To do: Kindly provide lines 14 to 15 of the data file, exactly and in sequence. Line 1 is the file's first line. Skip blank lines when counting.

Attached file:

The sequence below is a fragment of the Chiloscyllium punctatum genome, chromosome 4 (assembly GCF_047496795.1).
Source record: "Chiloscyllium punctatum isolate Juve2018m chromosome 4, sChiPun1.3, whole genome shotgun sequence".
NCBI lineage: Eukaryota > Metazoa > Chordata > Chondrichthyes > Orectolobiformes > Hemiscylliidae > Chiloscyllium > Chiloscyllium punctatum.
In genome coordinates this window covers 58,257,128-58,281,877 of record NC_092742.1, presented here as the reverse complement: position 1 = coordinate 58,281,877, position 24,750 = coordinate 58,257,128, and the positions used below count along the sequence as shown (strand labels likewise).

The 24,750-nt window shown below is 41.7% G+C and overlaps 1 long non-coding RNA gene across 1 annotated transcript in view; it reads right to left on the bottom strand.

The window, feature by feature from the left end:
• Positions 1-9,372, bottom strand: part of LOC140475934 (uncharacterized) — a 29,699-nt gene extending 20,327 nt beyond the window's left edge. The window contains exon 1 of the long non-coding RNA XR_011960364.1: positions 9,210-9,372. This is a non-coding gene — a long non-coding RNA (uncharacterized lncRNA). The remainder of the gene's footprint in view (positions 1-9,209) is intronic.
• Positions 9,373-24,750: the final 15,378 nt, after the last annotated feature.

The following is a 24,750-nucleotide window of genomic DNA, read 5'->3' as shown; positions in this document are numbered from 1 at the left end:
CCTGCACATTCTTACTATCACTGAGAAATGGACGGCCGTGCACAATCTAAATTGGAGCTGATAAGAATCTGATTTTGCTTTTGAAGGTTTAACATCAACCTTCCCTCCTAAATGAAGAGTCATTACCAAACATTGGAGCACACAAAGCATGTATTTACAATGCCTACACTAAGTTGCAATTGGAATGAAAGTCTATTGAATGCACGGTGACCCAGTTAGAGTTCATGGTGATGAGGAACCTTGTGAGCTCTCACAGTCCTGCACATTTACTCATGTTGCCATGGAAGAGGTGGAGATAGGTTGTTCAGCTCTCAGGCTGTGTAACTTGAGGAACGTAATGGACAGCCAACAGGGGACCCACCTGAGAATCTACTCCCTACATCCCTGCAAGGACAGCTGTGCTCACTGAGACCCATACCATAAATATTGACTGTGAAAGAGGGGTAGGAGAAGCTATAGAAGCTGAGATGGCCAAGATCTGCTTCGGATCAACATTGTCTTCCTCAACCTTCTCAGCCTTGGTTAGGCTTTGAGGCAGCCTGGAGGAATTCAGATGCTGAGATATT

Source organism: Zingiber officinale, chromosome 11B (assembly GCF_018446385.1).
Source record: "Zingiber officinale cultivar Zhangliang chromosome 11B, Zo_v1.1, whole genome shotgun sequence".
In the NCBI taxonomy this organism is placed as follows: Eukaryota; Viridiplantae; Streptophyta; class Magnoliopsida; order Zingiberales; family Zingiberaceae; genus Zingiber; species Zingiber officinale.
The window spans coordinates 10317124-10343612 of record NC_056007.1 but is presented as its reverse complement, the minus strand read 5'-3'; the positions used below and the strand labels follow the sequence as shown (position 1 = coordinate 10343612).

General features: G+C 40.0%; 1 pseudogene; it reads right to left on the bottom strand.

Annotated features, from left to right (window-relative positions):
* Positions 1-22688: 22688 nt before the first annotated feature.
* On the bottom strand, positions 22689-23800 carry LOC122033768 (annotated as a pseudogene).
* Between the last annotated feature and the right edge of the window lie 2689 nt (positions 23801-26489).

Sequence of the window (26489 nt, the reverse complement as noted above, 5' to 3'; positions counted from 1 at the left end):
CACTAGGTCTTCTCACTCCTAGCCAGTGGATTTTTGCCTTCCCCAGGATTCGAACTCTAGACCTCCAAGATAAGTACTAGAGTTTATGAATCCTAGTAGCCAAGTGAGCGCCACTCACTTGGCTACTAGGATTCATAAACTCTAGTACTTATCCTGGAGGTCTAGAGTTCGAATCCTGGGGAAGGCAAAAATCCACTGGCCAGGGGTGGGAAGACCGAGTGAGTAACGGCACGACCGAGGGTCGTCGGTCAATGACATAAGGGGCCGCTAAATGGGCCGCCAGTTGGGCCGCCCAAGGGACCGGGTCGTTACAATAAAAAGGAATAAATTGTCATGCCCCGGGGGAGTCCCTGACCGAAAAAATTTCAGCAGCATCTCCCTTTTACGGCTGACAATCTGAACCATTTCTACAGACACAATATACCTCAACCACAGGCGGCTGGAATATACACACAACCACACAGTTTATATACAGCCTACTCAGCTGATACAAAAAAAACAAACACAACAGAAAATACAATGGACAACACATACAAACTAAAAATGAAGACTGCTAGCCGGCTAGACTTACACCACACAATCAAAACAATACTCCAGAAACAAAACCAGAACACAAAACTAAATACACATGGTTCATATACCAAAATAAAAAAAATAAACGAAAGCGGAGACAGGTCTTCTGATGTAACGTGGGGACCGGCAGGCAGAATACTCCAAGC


The window spans coordinates 10317124-10343612 of record NC_056007.1 but is presented as its reverse complement, the minus strand read 5'-3'; the positions used below and the strand labels follow the sequence as shown (position 1 = coordinate 10343612).

General features: G+C 40.0%; 1 pseudogene; it reads right to left on the bottom strand.